National Geographic Documentary Films Partners With Acclaimed Director Dawn Porter in Search of Justice and Peace 100 Years After Tulsa Massacre in New Feature Documentary RED SUMMER (Working Title)

Award-Winning Journalist DeNeen Brown Spearheads Investigation of Mass Grave in Oklahoma, Chronicling Early 20th Century’s Reign of Racial Terror and Legacy of Violence in Two-Hour Special to Premiere on National Geographic in June 2021

DeNeen Brown stands next to the Black Wall Street Memorial in Tulsa, OK. (Christopher Creese/National Geographic)

February 09, 2021 01:00 PM Eastern Standard Time

WASHINGTON, D.C.–(BUSINESS WIRE)–Today, National Geographic Documentary Films announced it is partnering with acclaimed filmmaker Dawn Porter(“The Way I See It,” “Good Trouble: John Lewis”) and Trailblazer Studios on a feature documentary that sheds new light on a century-old period of intense racial conflict. RED SUMMER (working title) comes one hundred years from the two-day Tulsa Massacre in 1921 that led to the murder of as many as 300 Black people and left as many as 10,000 homeless and displaced. The film will premiere in June on National Geographic, commemorating Juneteenth when the last Black slaves in the U.S. heard of their emancipation, and will air globally in 172 countries and 43 languages.

Filmmaker Dawn Porter. (Photo by Henny Garfunkel, Courtesy Trilogy Films)

Award-winning Washington Post journalist and Tulsa native DeNeen Brown is at the heart of the film, reporting on the search for mass graves in her hometown. Digging into the events that lead to one of the worst episodes of racial violence in America’s history, Brown uncovers new insights into this early 20th century period known as the Red Summer. Between 1917 and 1923, when Jim Crow laws were at their height and the Klu Klux Klan was resurging across the nation, scores of Black homes and businesses were razed, and hundreds of Black people were lynched and massacred with impunity.

The first to revive the call for justice for victims and survivors in a 2018 article, Brown is uniquely placed to explore today’s new Civil Rights Movement in the context of the Tulsa Massacre and the Red Summer. With inside access to family members of those killed, law enforcement, archeologists, and historians, Brown makes sense of the science and the politics intertwined throughout the search for Tulsa’s mass grave. Leaving no stone unturned, RED SUMMER also untangles the role the media played in covering events at the time in order to reveal the full extent of the nation’s buried past.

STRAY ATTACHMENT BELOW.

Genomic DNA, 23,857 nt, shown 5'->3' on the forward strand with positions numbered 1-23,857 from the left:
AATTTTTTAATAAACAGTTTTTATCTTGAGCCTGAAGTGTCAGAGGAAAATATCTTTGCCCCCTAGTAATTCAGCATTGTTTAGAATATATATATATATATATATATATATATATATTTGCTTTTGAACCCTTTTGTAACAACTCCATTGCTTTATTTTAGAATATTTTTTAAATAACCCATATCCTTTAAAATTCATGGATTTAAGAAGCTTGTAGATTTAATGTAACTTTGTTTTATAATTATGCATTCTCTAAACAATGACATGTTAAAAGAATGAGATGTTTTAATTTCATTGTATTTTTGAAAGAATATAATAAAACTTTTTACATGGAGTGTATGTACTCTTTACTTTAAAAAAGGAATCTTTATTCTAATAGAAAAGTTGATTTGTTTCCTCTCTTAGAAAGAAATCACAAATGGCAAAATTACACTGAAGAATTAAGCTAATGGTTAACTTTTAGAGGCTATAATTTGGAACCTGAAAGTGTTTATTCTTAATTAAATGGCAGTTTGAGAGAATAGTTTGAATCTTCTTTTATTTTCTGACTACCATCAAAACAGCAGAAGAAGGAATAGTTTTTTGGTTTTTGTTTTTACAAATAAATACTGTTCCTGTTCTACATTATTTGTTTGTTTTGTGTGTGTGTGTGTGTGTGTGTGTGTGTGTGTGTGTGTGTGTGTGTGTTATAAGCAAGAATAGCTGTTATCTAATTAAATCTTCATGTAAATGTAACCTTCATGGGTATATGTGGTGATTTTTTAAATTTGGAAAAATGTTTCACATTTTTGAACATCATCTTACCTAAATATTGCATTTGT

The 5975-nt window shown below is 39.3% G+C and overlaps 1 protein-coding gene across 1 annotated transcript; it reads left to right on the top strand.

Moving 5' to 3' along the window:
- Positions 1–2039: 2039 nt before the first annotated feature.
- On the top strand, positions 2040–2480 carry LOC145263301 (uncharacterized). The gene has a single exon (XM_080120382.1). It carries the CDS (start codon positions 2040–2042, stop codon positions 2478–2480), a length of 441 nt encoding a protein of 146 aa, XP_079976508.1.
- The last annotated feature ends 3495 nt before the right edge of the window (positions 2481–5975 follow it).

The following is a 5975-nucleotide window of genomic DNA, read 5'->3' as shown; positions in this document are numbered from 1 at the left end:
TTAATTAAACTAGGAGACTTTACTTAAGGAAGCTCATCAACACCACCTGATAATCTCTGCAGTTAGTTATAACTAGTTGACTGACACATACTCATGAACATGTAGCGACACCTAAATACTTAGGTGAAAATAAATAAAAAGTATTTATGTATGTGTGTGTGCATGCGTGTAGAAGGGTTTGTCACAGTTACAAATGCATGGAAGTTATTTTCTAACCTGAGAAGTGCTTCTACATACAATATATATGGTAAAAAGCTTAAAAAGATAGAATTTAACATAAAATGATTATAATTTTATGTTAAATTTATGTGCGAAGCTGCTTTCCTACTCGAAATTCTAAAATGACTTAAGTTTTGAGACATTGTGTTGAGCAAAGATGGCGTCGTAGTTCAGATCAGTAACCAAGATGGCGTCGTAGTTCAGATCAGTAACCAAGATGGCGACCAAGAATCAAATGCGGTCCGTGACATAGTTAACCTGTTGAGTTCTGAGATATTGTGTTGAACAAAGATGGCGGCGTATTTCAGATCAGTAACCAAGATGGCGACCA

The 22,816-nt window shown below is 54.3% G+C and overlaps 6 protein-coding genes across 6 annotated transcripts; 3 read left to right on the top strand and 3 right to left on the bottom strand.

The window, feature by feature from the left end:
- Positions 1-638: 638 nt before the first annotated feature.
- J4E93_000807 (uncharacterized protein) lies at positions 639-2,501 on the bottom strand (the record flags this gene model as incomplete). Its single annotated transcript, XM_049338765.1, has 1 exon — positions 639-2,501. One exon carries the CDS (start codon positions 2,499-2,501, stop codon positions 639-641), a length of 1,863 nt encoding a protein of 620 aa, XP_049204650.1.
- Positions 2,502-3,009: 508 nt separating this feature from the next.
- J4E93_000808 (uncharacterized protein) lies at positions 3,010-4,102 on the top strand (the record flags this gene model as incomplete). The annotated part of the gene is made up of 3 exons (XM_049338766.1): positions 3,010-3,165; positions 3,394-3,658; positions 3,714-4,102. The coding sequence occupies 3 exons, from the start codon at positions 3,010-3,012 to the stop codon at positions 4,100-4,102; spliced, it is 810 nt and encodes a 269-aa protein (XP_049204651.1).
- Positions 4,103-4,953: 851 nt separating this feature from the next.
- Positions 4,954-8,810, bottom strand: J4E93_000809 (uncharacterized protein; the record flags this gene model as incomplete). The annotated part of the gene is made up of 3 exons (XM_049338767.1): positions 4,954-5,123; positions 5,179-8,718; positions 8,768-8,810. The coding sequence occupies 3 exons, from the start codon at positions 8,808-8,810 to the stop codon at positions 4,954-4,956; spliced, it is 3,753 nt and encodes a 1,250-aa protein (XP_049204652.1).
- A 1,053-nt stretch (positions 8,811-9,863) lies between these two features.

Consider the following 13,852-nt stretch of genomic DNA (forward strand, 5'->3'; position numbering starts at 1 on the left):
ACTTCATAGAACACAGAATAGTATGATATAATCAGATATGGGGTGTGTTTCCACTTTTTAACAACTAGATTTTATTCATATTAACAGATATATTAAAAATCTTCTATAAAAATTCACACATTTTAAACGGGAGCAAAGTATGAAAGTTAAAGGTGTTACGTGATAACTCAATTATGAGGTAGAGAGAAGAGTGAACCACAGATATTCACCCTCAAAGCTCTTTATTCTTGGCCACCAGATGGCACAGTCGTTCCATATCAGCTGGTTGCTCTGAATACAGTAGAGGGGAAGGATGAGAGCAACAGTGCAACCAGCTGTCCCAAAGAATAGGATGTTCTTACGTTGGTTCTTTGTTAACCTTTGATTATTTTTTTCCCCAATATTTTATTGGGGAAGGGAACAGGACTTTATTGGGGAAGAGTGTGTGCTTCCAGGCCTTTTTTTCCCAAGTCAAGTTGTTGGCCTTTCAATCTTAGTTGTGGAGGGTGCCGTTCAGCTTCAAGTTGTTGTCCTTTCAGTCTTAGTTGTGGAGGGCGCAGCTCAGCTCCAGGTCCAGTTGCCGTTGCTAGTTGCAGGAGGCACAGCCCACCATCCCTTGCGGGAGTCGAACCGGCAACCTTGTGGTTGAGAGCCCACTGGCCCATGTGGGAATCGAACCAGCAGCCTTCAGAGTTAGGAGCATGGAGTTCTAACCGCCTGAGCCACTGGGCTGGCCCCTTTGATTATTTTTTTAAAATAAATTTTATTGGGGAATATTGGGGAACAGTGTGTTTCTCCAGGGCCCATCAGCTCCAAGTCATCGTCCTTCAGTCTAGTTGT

“This story has been a century in the making, but it took DeNeen’s powerful call to action for the city of Tulsa and wider American community to fully realize the necessity of unearthing the truth about this massacre. As a filmmaker, following the evidence where it leads and giving a voice to those directly affected by the Red Summer’s tragic events is an incredibly delicate undertaking. There is so much our society is currently reckoning with, but seeking the truth about the damage wrought by unchecked and unsanctioned mob violence against the Black community, is a starting point to acknowledge these wrongs and make room for healing to take place,” said Dawn Porter.

DeNeen Brown added, “There is an urgency here to not only properly honor those who were murdered and bring comfort to their surviving family members but also for my hometown of Tulsa, and countless others, to acknowledge and address the ways in which Black citizens have been denied protections and opportunities. We find ourselves at a true inflection point this year, and if we can learn from the past and bring justice to those who had none until now, perhaps we can all find peace.”

The Rev. Robert Turner of Vernon A.M.E. Church prays at Oaklawn Cemetery after learning that scientists found a mass grave during an excavation in the search for victims from the 1921 Tulsa Race Massacre. (Bethany Mollenkof/National Geographic)

Funded in part by the National Geographic Society and covered in a future issue of National Geographic Magazine, the excavation of a possible mass grave in Tulsa will be the fulfillment of early 20th century calls from Black newspapers which first reported on the Red Summer and kept their community informed. The excavation is just one part of Tulsa’s effort to reckon with the past and bring back a thriving Black business community.

National Geographic Documentary Films’ RED SUMMER comes on the heels of its highly successful docuseries CITY SO REAL, continuing to shed light on social justice and racial equality in America. The banner’s most recent films, REBUILDING PARADISE,from director Ron Howard, debuted at Sundance 2020 and THE CAVE, from director Feras Fayyad, was nominated for an Academy Award® for Best Documentary Feature in 2020. National Geographic Documentary Films previously released the Academy Award-, BAFTA- and seven-time Emmy® Award-winning film FREE SOLO; the Sundance Audience Award winner SCIENCE FAIR; Emmy winners LA 92and JANE, both of which were included in the top 15 documentaries considered for an Academy Award in 2017; and duPont Award winner HELL ON EARTH: THE FALL OF SYRIA AND THE RISE OF ISIS.